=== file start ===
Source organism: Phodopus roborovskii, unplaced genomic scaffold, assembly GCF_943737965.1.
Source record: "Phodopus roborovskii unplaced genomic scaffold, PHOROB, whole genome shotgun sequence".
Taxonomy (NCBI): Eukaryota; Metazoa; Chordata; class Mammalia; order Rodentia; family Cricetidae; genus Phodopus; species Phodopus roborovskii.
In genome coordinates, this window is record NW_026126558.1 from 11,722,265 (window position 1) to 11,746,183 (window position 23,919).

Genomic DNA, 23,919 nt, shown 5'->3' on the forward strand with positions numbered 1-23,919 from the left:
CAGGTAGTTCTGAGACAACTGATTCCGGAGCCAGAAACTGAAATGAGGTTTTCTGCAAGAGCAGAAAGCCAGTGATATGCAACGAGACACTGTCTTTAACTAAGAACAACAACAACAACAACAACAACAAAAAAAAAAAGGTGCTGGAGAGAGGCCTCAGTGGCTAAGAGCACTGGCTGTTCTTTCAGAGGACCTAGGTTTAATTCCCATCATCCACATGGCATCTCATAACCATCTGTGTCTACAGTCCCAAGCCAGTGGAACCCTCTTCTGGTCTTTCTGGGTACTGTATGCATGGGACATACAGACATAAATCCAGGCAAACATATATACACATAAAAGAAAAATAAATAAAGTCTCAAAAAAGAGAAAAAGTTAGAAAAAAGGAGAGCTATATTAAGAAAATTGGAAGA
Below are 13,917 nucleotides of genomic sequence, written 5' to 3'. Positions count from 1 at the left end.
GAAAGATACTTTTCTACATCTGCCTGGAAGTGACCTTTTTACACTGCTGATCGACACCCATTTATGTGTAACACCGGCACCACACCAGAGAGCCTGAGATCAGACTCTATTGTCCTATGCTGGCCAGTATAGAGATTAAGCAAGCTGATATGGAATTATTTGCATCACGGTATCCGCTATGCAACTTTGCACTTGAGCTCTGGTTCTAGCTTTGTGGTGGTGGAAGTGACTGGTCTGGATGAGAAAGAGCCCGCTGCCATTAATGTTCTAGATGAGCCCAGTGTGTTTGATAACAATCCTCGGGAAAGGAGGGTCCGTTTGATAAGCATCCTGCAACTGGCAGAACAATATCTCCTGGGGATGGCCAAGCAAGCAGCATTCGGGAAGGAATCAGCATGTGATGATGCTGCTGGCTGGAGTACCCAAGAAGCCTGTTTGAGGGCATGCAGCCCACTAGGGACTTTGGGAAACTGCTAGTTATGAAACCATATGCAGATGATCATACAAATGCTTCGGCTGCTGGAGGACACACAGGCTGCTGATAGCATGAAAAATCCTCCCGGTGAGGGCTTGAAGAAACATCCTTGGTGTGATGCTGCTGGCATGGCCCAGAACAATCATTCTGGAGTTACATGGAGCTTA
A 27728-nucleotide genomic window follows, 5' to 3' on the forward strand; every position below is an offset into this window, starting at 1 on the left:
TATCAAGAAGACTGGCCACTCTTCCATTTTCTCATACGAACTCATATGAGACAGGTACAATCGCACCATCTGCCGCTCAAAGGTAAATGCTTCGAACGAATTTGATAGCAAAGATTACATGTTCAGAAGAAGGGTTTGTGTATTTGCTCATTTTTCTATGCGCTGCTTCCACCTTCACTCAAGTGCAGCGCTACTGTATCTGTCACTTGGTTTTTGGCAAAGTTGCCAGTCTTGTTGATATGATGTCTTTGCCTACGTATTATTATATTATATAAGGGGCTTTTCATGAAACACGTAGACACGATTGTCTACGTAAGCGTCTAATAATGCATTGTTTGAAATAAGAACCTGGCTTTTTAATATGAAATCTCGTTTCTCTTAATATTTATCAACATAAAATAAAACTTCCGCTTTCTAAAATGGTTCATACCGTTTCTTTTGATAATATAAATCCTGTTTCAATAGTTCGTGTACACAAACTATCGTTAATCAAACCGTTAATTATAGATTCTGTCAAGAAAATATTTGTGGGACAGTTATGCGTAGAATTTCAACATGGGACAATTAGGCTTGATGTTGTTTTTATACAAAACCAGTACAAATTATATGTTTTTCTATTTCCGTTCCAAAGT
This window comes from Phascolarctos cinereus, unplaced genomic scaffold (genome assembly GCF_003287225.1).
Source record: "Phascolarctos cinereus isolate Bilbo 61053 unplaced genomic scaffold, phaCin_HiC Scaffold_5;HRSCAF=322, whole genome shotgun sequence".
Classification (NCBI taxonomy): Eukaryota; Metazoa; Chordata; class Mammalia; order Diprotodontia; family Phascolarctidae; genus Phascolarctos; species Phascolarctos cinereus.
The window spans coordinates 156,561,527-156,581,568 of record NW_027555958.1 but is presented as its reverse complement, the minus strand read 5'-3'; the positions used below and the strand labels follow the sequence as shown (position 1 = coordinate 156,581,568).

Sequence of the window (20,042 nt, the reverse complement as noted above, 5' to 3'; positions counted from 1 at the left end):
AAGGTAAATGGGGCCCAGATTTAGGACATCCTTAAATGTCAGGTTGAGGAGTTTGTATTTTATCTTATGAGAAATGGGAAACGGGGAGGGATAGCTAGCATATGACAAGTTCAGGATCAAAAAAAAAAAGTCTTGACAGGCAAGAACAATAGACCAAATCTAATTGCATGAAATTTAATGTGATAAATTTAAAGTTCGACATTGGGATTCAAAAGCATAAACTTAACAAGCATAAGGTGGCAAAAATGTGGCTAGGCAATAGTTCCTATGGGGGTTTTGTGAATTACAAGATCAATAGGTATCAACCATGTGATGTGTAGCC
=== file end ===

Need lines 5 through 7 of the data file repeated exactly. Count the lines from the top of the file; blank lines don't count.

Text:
Genomic DNA, 23,919 nt, shown 5'->3' on the forward strand with positions numbered 1-23,919 from the left:
CAGGTAGTTCTGAGACAACTGATTCCGGAGCCAGAAACTGAAATGAGGTTTTCTGCAAGAGCAGAAAGCCAGTGATATGCAACGAGACACTGTCTTTAACTAAGAACAACAACAACAACAACAACAACAAAAAAAAAAAGGTGCTGGAGAGAGGCCTCAGTGGCTAAGAGCACTGGCTGTTCTTTCAGAGGACCTAGGTTTAATTCCCATCATCCACATGGCATCTCATAACCATCTGTGTCTACAGTCCCAAGCCAGTGGAACCCTCTTCTGGTCTTTCTGGGTACTGTATGCATGGGACATACAGACATAAATCCAGGCAAACATATATACACATAAAAGAAAAATAAATAAAGTCTCAAAAAAGAGAAAAAGTTAGAAAAAAGGAGAGCTATATTAAGAAAATTGGAAGA
Below are 13,917 nucleotides of genomic sequence, written 5' to 3'. Positions count from 1 at the left end.